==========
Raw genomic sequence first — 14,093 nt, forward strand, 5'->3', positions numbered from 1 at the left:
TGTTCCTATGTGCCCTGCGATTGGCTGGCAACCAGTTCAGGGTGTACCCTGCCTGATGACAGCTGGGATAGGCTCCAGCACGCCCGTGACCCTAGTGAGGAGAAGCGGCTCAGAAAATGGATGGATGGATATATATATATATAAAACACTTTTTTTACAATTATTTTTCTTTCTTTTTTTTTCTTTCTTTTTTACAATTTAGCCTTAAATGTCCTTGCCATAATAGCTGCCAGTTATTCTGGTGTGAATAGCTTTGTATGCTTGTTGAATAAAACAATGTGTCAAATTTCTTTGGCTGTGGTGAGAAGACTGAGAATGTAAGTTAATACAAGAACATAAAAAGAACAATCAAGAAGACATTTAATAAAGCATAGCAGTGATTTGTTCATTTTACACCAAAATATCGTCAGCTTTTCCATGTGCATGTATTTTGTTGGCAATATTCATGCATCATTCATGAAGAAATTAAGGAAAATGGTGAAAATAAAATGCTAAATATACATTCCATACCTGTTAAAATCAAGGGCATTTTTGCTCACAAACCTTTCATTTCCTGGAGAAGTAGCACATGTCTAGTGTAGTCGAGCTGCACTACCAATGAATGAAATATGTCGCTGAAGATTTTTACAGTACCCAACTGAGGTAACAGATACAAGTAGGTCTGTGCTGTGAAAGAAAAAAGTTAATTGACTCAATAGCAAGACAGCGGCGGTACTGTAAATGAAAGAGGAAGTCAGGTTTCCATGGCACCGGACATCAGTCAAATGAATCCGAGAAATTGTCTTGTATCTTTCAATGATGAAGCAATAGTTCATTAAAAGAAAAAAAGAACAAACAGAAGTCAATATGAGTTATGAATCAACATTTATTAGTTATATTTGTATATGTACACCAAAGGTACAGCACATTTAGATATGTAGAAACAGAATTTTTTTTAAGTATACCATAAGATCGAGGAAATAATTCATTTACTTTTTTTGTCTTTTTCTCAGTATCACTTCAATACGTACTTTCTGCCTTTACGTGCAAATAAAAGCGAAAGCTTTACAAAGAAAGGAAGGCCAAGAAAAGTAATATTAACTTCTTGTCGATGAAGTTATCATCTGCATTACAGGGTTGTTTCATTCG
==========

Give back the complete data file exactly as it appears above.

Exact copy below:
Raw genomic sequence first — 14,093 nt, forward strand, 5'->3', positions numbered from 1 at the left:
TGTTCCTATGTGCCCTGCGATTGGCTGGCAACCAGTTCAGGGTGTACCCTGCCTGATGACAGCTGGGATAGGCTCCAGCACGCCCGTGACCCTAGTGAGGAGAAGCGGCTCAGAAAATGGATGGATGGATATATATATATATAAAACACTTTTTTTACAATTATTTTTCTTTCTTTTTTTTTCTTTCTTTTTTACAATTTAGCCTTAAATGTCCTTGCCATAATAGCTGCCAGTTATTCTGGTGTGAATAGCTTTGTATGCTTGTTGAATAAAACAATGTGTCAAATTTCTTTGGCTGTGGTGAGAAGACTGAGAATGTAAGTTAATACAAGAACATAAAAAGAACAATCAAGAAGACATTTAATAAAGCATAGCAGTGATTTGTTCATTTTACACCAAAATATCGTCAGCTTTTCCATGTGCATGTATTTTGTTGGCAATATTCATGCATCATTCATGAAGAAATTAAGGAAAATGGTGAAAATAAAATGCTAAATATACATTCCATACCTGTTAAAATCAAGGGCATTTTTGCTCACAAACCTTTCATTTCCTGGAGAAGTAGCACATGTCTAGTGTAGTCGAGCTGCACTACCAATGAATGAAATATGTCGCTGAAGATTTTTACAGTACCCAACTGAGGTAACAGATACAAGTAGGTCTGTGCTGTGAAAGAAAAAAGTTAATTGACTCAATAGCAAGACAGCGGCGGTACTGTAAATGAAAGAGGAAGTCAGGTTTCCATGGCACCGGACATCAGTCAAATGAATCCGAGAAATTGTCTTGTATCTTTCAATGATGAAGCAATAGTTCATTAAAAGAAAAAAAGAACAAACAGAAGTCAATATGAGTTATGAATCAACATTTATTAGTTATATTTGTATATGTACACCAAAGGTACAGCACATTTAGATATGTAGAAACAGAATTTTTTTTAAGTATACCATAAGATCGAGGAAATAATTCATTTACTTTTTTTGTCTTTTTCTCAGTATCACTTCAATACGTACTTTCTGCCTTTACGTGCAAATAAAAGCGAAAGCTTTACAAAGAAAGGAAGGCCAAGAAAAGTAATATTAACTTCTTGTCGATGAAGTTATCATCTGCATTACAGGGTTGTTTCATTCG